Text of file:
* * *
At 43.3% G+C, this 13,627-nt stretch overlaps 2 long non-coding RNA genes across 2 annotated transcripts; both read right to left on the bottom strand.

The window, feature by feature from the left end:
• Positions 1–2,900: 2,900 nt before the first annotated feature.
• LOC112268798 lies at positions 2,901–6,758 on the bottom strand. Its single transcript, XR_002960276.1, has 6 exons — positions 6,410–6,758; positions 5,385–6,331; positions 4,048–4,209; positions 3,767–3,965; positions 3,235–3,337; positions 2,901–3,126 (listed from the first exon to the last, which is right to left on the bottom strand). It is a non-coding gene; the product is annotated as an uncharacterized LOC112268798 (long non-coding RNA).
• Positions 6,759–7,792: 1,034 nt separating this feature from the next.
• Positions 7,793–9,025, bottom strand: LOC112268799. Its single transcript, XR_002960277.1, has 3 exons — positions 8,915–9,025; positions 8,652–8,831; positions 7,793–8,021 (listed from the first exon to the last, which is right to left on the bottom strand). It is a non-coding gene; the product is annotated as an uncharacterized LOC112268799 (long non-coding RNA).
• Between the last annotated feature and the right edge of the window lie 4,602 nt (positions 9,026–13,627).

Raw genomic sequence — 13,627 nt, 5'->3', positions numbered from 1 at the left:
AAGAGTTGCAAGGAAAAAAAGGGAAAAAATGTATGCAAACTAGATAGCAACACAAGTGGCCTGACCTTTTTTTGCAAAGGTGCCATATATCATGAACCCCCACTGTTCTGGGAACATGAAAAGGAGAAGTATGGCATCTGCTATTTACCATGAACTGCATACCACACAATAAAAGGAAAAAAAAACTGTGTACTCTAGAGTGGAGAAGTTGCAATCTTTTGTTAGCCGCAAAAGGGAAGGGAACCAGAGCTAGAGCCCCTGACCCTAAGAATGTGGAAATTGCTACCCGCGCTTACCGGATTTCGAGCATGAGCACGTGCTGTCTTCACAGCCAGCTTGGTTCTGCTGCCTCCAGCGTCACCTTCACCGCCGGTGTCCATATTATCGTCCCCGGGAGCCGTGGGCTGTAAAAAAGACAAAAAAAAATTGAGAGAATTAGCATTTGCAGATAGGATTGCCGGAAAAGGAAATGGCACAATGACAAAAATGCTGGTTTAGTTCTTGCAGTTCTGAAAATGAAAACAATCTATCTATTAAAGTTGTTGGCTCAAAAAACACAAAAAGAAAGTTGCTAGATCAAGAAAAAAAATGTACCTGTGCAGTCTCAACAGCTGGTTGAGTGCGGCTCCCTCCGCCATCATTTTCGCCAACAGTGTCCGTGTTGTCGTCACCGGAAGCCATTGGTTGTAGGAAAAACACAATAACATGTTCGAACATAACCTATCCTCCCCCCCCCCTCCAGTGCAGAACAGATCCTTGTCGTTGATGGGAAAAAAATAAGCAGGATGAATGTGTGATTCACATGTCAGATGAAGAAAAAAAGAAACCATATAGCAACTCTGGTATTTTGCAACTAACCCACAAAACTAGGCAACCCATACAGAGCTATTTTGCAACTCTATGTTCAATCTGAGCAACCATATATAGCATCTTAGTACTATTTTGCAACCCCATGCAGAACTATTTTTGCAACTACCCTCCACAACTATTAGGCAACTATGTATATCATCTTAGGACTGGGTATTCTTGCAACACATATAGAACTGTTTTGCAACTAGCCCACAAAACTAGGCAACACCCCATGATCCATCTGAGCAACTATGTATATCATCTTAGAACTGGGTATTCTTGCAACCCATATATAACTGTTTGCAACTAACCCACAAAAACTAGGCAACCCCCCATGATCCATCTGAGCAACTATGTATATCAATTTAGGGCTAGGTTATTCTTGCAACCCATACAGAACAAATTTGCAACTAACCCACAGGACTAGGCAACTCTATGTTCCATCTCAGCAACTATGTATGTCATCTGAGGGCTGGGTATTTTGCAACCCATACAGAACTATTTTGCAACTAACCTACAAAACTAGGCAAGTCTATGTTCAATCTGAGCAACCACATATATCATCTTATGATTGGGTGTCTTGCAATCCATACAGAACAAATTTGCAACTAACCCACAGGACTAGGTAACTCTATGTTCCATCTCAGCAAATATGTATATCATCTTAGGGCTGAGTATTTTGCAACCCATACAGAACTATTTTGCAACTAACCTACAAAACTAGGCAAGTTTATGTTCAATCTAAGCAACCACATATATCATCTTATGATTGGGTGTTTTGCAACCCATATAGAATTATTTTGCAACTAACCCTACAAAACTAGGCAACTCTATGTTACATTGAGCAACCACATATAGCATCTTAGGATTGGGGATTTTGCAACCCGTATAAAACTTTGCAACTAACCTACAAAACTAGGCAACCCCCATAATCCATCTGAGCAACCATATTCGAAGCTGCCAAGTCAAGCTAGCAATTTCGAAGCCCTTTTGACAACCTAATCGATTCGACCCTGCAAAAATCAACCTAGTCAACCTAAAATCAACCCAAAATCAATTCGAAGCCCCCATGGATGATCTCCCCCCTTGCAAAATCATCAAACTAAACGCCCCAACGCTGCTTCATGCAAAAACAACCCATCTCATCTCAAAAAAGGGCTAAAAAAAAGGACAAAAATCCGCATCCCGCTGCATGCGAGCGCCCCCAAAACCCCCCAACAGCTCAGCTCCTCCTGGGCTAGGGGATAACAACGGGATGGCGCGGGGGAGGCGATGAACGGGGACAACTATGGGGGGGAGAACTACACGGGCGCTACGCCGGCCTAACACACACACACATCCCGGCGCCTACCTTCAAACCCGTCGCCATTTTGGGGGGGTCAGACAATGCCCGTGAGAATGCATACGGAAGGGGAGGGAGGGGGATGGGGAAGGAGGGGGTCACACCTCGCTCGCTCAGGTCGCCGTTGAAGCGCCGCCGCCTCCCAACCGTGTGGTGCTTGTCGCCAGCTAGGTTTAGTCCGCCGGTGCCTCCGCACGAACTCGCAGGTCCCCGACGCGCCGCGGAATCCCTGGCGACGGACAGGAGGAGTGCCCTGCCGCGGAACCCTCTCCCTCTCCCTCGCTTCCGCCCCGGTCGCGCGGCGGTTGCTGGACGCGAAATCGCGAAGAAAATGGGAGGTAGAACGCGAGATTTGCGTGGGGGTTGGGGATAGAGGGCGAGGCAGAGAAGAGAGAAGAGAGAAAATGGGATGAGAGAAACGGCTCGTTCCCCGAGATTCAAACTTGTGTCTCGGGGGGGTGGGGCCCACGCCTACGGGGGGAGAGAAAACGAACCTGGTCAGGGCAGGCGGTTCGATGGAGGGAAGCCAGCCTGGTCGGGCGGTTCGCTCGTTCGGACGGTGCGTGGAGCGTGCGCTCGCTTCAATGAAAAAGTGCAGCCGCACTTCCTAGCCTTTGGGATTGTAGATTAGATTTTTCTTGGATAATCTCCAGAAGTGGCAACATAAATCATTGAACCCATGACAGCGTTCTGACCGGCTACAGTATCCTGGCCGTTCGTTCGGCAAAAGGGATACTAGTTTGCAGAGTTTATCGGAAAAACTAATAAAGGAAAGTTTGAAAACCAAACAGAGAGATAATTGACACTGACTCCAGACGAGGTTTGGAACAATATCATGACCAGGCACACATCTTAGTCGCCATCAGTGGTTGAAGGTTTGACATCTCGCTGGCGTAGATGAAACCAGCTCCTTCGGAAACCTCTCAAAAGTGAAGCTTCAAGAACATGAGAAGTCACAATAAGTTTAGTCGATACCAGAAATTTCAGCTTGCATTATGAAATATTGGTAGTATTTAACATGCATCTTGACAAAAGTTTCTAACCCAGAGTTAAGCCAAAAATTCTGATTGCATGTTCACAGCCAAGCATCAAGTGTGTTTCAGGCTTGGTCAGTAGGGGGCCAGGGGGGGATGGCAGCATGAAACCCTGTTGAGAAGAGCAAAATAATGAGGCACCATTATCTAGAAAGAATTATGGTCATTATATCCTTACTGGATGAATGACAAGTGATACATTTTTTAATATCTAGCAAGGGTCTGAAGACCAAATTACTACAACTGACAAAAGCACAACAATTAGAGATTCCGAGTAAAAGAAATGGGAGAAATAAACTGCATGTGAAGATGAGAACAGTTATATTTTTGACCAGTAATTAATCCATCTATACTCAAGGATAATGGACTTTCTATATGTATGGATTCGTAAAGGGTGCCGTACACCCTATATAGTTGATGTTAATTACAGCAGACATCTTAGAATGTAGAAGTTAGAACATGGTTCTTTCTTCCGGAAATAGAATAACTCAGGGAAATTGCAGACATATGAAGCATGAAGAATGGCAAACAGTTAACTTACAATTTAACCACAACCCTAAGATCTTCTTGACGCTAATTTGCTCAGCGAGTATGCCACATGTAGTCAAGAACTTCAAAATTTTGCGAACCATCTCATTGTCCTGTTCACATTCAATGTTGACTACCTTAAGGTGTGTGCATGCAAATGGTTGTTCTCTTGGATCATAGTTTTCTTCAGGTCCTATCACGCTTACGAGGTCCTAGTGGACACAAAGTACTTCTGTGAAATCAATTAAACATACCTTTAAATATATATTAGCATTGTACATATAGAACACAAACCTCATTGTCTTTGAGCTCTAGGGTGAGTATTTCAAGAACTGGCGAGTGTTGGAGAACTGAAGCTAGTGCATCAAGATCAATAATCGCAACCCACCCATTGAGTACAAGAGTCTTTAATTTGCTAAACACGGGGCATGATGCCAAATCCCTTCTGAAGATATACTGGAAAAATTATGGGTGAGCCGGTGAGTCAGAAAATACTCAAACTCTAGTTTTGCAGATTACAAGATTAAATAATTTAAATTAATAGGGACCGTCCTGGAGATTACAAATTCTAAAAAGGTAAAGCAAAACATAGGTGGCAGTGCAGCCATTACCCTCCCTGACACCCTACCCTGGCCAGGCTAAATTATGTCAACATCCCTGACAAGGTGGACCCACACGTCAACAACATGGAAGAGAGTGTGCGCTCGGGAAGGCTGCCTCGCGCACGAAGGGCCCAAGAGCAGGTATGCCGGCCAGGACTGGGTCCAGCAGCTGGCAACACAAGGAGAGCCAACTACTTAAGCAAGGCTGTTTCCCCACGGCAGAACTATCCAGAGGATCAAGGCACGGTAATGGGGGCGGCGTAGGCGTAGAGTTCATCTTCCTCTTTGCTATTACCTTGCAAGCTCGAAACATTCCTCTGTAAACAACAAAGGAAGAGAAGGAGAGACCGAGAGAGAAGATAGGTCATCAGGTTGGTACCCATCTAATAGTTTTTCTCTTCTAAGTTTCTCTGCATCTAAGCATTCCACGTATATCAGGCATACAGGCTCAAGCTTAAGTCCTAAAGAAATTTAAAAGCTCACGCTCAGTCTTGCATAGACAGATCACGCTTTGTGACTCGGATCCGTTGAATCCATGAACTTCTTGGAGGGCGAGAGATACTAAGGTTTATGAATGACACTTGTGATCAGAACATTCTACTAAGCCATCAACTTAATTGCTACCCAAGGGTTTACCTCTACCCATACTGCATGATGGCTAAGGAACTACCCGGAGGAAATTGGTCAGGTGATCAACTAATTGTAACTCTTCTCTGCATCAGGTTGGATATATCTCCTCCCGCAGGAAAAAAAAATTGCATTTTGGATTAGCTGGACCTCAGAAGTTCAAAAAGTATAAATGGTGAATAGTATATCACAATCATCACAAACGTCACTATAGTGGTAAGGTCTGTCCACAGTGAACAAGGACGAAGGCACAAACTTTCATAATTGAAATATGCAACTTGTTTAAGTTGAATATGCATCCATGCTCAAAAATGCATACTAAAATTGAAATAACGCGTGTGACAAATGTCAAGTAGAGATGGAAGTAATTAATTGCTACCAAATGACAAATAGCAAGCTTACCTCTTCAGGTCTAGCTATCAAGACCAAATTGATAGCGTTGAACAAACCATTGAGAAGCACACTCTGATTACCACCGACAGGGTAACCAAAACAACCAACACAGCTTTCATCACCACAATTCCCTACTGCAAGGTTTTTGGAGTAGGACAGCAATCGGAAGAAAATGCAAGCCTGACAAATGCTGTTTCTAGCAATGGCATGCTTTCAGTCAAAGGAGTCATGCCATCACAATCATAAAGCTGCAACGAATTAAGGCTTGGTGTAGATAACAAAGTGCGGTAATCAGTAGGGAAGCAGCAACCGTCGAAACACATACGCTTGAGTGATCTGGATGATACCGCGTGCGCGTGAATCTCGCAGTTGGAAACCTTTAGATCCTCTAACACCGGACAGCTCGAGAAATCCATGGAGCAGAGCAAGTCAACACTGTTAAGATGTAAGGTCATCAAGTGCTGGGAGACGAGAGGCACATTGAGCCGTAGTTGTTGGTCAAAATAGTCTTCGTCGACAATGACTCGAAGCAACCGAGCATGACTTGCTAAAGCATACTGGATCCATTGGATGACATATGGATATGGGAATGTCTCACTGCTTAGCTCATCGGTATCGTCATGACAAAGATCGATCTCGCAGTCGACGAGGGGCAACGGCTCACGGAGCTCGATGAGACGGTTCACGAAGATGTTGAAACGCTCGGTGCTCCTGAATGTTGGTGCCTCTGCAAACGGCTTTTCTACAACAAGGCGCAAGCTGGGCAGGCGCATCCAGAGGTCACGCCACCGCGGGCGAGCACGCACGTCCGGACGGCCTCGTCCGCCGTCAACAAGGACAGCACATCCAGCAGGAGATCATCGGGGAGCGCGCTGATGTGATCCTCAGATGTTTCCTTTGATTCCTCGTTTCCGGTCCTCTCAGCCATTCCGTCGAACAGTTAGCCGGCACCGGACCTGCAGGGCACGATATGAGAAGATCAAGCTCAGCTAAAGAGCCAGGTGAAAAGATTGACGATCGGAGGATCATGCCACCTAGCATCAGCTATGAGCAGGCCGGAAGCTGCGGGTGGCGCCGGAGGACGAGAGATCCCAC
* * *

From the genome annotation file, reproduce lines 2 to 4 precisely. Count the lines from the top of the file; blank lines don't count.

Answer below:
The window, feature by feature from the left end:
• Positions 1–2,900: 2,900 nt before the first annotated feature.
• LOC112268798 lies at positions 2,901–6,758 on the bottom strand. Its single transcript, XR_002960276.1, has 6 exons — positions 6,410–6,758; positions 5,385–6,331; positions 4,048–4,209; positions 3,767–3,965; positions 3,235–3,337; positions 2,901–3,126 (listed from the first exon to the last, which is right to left on the bottom strand). It is a non-coding gene; the product is annotated as an uncharacterized LOC112268798 (long non-coding RNA).